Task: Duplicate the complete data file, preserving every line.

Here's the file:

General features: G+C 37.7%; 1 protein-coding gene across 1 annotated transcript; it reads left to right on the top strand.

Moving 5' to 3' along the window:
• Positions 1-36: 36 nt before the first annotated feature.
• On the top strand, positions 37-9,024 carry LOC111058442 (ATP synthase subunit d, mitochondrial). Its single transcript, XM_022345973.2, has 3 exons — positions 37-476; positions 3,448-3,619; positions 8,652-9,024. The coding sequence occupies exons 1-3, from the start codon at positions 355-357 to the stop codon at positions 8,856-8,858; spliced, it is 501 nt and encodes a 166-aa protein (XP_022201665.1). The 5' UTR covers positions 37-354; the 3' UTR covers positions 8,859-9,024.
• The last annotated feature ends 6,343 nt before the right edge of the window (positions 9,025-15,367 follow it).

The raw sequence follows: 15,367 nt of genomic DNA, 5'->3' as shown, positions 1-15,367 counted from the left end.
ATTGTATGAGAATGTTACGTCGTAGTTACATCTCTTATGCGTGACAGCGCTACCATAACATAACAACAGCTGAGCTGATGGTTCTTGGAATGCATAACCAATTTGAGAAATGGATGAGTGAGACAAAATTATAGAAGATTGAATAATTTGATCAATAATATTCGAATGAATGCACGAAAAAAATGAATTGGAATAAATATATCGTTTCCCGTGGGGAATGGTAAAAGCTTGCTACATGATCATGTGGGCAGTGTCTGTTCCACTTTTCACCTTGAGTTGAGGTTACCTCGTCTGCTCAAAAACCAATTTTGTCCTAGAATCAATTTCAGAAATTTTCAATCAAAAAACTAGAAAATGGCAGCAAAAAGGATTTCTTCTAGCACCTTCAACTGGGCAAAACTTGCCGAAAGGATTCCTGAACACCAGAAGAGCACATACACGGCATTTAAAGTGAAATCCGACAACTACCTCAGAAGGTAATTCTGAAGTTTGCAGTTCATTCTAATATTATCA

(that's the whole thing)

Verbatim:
General features: G+C 37.7%; 1 protein-coding gene across 1 annotated transcript; it reads left to right on the top strand.

Moving 5' to 3' along the window:
• Positions 1-36: 36 nt before the first annotated feature.
• On the top strand, positions 37-9,024 carry LOC111058442 (ATP synthase subunit d, mitochondrial). Its single transcript, XM_022345973.2, has 3 exons — positions 37-476; positions 3,448-3,619; positions 8,652-9,024. The coding sequence occupies exons 1-3, from the start codon at positions 355-357 to the stop codon at positions 8,856-8,858; spliced, it is 501 nt and encodes a 166-aa protein (XP_022201665.1). The 5' UTR covers positions 37-354; the 3' UTR covers positions 8,859-9,024.
• The last annotated feature ends 6,343 nt before the right edge of the window (positions 9,025-15,367 follow it).

The raw sequence follows: 15,367 nt of genomic DNA, 5'->3' as shown, positions 1-15,367 counted from the left end.
ATTGTATGAGAATGTTACGTCGTAGTTACATCTCTTATGCGTGACAGCGCTACCATAACATAACAACAGCTGAGCTGATGGTTCTTGGAATGCATAACCAATTTGAGAAATGGATGAGTGAGACAAAATTATAGAAGATTGAATAATTTGATCAATAATATTCGAATGAATGCACGAAAAAAATGAATTGGAATAAATATATCGTTTCCCGTGGGGAATGGTAAAAGCTTGCTACATGATCATGTGGGCAGTGTCTGTTCCACTTTTCACCTTGAGTTGAGGTTACCTCGTCTGCTCAAAAACCAATTTTGTCCTAGAATCAATTTCAGAAATTTTCAATCAAAAAACTAGAAAATGGCAGCAAAAAGGATTTCTTCTAGCACCTTCAACTGGGCAAAACTTGCCGAAAGGATTCCTGAACACCAGAAGAGCACATACACGGCATTTAAAGTGAAATCCGACAACTACCTCAGAAGGTAATTCTGAAGTTTGCAGTTCATTCTAATATTATCA